The unstable state can be defined only with a cutoff, but diverges into meaninglessness as the cutoff is removed. After renormalization, only the state of broken symmetry makes sense. All these are equivalent, so describe exactly the same physics. The ground state is equally described by any of these - they all produce equivalent physics. (Whenever a gauge symmetry is broken, the symmetry is reflected in the broken phase by the impossibility to distinguish between the different broken symmetry ground states. These form a single orbit under the gauge group, and hence any choice of gauge is equally valid.)

In the bending of a bar under a sufficiently strong longitudinal force - which bends in a random direction determined by the unmodeled details in the bar, the surrounding is fixed, hence the direction makes a physical difference. But the standard model doesn't float in a fixed ether - so there is nothing at all which could describe the difference between the various ground states. This means that the person doing explicit computations can choose the symmetry-breaking direction arbitrarily, for convenience, which is what is indeed done in the textbooks.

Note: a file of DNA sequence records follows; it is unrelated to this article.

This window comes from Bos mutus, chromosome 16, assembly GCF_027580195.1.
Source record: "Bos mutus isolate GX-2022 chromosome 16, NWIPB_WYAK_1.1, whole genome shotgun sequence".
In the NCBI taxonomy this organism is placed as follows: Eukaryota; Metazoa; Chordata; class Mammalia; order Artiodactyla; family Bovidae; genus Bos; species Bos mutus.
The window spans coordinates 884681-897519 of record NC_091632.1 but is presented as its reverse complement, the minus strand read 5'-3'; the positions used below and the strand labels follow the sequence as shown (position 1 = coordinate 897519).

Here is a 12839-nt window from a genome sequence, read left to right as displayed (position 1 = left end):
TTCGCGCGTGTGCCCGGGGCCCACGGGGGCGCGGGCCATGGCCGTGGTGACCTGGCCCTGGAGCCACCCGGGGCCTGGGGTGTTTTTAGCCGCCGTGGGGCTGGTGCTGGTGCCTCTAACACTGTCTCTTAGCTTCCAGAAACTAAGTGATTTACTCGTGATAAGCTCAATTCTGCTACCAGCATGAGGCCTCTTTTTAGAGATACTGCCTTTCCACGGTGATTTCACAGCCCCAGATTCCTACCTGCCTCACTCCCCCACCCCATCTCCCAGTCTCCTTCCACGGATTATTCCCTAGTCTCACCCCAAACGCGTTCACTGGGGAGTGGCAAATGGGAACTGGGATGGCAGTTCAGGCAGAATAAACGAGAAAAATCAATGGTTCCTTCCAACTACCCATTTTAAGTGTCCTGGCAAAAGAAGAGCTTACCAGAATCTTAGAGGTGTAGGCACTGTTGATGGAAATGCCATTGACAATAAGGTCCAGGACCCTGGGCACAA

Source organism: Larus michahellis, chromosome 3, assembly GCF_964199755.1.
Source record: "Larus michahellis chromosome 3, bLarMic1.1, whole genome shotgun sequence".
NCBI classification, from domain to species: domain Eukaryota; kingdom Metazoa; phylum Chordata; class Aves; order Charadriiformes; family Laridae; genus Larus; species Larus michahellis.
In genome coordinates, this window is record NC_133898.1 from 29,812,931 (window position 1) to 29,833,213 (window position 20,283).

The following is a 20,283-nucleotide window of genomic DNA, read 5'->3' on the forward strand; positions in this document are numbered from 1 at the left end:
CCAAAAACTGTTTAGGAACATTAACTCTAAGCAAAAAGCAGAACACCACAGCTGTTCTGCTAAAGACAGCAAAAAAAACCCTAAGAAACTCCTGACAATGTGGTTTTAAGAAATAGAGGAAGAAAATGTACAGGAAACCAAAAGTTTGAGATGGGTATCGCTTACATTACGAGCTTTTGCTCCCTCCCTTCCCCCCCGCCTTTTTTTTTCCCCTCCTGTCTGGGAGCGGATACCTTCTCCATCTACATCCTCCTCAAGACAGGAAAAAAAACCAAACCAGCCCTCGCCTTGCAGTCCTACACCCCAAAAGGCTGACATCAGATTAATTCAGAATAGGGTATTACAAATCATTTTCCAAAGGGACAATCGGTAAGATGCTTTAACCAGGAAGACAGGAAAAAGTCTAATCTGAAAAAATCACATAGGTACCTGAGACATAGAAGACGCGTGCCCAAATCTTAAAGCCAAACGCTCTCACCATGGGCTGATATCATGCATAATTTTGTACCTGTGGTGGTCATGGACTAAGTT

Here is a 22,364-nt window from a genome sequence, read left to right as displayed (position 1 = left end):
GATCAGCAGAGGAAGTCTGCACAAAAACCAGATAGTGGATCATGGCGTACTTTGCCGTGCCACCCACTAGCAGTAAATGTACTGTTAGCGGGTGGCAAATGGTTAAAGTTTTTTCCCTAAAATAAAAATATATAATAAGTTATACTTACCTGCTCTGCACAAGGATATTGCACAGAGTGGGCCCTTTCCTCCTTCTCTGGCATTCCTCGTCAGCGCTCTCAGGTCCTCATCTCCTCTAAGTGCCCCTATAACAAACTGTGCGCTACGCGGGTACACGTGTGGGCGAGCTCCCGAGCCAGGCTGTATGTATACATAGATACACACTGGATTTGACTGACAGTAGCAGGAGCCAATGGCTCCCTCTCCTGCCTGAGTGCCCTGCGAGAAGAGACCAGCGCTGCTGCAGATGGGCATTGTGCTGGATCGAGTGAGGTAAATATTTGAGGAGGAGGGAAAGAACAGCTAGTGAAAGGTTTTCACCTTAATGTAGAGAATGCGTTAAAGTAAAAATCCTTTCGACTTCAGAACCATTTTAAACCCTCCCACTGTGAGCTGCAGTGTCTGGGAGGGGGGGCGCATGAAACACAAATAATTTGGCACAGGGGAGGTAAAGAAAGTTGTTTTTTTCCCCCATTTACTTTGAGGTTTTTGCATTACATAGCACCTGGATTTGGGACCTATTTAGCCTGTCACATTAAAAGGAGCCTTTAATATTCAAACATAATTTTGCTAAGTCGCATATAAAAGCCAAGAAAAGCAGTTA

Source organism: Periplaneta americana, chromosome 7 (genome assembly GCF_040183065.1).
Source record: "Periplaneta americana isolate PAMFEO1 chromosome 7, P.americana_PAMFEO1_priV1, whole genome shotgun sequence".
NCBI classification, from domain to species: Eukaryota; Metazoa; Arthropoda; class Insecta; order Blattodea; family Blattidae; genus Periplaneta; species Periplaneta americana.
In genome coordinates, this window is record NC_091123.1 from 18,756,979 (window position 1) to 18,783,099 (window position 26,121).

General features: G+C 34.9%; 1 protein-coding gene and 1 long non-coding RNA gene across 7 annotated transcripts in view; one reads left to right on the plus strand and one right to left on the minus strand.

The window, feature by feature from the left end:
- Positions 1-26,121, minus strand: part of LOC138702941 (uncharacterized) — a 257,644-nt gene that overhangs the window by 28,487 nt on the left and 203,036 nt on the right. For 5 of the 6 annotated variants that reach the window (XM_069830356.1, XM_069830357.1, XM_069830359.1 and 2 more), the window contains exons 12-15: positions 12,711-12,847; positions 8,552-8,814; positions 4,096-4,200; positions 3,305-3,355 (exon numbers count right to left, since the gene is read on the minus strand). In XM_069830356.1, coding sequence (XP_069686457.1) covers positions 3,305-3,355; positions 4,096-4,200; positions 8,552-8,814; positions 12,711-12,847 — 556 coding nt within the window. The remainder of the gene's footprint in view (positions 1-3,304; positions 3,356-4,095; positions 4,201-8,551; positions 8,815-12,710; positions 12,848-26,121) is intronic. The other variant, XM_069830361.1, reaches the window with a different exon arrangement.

If the QFT is described by causal perturbation theory (the conceptually most - though not fully - rigorous construction), one never sees the unbroken symmetry.

At sufficiently high temperature $T$, the symmetry may sometimes be restored - but the particle interpretation is then quite different as we have instead only quasiparticles. In this case, lowering the temperature below the phase transition temperature $T_c$ breaks the symmetry, and essentially the same happens as in the case of a superconductor - the nature of the quasiparticles changes at the phase transition.